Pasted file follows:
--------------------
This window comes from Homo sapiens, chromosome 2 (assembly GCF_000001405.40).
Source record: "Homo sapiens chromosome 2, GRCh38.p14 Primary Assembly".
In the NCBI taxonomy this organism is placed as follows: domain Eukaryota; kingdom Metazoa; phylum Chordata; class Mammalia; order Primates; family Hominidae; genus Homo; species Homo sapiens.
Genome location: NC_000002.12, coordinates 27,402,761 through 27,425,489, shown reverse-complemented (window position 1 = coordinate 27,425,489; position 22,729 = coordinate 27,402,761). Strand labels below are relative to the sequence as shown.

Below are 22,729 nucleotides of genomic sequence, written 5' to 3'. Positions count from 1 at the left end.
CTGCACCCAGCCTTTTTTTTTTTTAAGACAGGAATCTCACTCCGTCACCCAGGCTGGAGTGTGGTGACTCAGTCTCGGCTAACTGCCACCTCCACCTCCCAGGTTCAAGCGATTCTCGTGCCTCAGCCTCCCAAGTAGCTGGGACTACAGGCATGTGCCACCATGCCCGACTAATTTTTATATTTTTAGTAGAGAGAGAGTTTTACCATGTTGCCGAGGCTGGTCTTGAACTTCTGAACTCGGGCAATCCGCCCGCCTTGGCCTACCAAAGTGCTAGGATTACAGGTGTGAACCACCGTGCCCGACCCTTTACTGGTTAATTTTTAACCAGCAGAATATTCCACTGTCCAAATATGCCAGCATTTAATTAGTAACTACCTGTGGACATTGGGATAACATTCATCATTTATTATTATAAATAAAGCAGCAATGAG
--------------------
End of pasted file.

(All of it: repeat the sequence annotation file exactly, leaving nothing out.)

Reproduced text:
This window comes from Homo sapiens, chromosome 2 (assembly GCF_000001405.40).
Source record: "Homo sapiens chromosome 2, GRCh38.p14 Primary Assembly".
In the NCBI taxonomy this organism is placed as follows: domain Eukaryota; kingdom Metazoa; phylum Chordata; class Mammalia; order Primates; family Hominidae; genus Homo; species Homo sapiens.
Genome location: NC_000002.12, coordinates 27,402,761 through 27,425,489, shown reverse-complemented (window position 1 = coordinate 27,425,489; position 22,729 = coordinate 27,402,761). Strand labels below are relative to the sequence as shown.

Below are 22,729 nucleotides of genomic sequence, written 5' to 3'. Positions count from 1 at the left end.
CTGCACCCAGCCTTTTTTTTTTTTAAGACAGGAATCTCACTCCGTCACCCAGGCTGGAGTGTGGTGACTCAGTCTCGGCTAACTGCCACCTCCACCTCCCAGGTTCAAGCGATTCTCGTGCCTCAGCCTCCCAAGTAGCTGGGACTACAGGCATGTGCCACCATGCCCGACTAATTTTTATATTTTTAGTAGAGAGAGAGTTTTACCATGTTGCCGAGGCTGGTCTTGAACTTCTGAACTCGGGCAATCCGCCCGCCTTGGCCTACCAAAGTGCTAGGATTACAGGTGTGAACCACCGTGCCCGACCCTTTACTGGTTAATTTTTAACCAGCAGAATATTCCACTGTCCAAATATGCCAGCATTTAATTAGTAACTACCTGTGGACATTGGGATAACATTCATCATTTATTATTATAAATAAAGCAGCAATGAG